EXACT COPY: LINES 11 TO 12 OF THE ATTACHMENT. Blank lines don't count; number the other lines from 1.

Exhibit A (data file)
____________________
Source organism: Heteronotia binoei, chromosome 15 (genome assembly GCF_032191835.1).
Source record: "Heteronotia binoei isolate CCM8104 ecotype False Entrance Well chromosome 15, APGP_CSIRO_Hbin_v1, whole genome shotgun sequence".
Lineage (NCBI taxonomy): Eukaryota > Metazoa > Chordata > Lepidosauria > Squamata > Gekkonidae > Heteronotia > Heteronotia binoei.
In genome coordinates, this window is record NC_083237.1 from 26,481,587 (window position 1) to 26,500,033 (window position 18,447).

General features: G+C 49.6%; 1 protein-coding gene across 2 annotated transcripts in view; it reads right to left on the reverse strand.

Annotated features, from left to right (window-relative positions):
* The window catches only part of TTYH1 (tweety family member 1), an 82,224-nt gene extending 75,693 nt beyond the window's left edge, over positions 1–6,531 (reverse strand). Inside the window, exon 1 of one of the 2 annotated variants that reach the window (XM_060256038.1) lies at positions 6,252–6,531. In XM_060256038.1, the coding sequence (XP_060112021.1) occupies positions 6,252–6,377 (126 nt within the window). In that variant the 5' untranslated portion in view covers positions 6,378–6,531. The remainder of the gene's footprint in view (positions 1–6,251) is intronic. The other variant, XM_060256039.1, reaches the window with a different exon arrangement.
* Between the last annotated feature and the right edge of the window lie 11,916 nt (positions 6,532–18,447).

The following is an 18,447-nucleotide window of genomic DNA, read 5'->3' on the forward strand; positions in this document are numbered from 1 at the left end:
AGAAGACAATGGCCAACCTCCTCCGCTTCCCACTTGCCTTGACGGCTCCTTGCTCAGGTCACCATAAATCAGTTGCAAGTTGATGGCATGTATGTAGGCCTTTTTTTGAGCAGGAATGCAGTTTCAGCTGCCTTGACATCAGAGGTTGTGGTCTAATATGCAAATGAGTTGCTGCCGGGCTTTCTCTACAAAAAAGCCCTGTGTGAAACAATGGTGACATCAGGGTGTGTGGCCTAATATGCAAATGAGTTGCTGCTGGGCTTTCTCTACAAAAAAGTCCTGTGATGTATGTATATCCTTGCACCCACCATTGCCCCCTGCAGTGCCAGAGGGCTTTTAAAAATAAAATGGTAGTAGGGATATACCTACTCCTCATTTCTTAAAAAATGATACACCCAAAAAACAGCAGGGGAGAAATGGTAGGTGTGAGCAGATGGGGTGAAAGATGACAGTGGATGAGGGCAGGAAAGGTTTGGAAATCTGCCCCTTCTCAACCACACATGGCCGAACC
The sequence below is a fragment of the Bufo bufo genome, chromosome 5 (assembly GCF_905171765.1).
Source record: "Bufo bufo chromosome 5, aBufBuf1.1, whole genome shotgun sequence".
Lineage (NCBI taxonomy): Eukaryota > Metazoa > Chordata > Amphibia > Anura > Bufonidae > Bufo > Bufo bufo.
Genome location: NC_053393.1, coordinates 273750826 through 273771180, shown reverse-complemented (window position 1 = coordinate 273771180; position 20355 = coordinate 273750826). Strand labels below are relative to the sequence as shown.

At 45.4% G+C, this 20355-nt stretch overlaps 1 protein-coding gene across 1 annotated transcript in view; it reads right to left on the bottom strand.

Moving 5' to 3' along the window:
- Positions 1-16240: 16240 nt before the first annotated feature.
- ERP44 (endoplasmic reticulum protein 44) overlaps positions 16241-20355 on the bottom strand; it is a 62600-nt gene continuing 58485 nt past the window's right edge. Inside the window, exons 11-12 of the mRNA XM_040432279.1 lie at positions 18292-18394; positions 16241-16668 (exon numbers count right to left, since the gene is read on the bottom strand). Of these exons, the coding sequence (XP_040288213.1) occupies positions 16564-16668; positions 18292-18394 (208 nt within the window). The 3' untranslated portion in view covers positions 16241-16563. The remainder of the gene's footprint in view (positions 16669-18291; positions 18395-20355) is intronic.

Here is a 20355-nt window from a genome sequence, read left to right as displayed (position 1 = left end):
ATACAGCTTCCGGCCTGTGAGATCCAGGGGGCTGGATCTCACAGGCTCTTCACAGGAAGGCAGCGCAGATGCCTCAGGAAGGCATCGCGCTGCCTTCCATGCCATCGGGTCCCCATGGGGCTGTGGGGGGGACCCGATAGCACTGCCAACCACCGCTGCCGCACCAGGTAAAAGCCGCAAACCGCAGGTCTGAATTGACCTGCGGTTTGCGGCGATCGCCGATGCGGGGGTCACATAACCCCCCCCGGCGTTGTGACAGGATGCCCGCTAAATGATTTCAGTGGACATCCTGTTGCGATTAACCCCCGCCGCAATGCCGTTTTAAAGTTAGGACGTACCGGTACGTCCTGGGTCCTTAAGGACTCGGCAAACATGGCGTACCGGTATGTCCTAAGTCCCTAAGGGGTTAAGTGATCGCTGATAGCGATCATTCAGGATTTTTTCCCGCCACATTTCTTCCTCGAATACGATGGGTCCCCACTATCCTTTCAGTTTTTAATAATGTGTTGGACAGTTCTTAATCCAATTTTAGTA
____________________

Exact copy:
The sequence below is a fragment of the Bufo bufo genome, chromosome 5 (assembly GCF_905171765.1).
Source record: "Bufo bufo chromosome 5, aBufBuf1.1, whole genome shotgun sequence".